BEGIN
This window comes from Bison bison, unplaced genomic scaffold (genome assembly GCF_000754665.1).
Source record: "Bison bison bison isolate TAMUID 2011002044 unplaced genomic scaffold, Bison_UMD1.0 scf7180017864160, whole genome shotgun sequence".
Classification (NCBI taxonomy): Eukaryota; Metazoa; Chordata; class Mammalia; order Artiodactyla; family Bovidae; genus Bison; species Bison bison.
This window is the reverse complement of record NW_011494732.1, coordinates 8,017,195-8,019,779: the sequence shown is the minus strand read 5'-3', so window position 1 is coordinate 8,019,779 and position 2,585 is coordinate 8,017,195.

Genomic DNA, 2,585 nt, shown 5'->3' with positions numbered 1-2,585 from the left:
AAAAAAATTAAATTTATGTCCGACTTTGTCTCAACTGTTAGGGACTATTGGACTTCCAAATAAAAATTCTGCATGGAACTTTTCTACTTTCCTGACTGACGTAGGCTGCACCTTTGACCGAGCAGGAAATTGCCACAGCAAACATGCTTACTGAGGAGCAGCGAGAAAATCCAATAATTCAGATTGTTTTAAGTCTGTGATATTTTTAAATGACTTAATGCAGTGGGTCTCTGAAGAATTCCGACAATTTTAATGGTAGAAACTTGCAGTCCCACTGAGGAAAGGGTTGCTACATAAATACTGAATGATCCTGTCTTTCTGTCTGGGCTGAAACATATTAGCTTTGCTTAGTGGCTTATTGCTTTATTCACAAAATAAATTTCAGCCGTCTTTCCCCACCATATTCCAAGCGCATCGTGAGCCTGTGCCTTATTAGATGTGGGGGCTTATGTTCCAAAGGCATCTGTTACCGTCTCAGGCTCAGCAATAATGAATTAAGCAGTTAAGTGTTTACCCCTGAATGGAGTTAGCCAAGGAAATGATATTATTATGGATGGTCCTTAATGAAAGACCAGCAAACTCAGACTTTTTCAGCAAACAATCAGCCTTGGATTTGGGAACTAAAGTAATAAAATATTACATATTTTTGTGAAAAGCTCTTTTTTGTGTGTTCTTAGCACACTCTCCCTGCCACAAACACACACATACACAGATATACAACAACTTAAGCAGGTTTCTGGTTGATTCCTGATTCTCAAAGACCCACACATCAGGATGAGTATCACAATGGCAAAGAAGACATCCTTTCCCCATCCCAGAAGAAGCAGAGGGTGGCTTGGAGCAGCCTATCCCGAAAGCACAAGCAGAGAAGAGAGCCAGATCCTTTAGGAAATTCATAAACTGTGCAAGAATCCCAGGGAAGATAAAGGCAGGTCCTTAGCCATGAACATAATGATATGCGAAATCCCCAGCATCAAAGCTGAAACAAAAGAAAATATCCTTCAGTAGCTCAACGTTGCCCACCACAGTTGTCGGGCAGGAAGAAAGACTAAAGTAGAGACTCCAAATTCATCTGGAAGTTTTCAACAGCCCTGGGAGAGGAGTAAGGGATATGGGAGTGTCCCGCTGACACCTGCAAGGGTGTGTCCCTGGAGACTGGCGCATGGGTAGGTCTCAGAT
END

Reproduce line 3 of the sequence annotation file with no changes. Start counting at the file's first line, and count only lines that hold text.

Classification (NCBI taxonomy): Eukaryota; Metazoa; Chordata; class Mammalia; order Artiodactyla; family Bovidae; genus Bison; species Bison bison.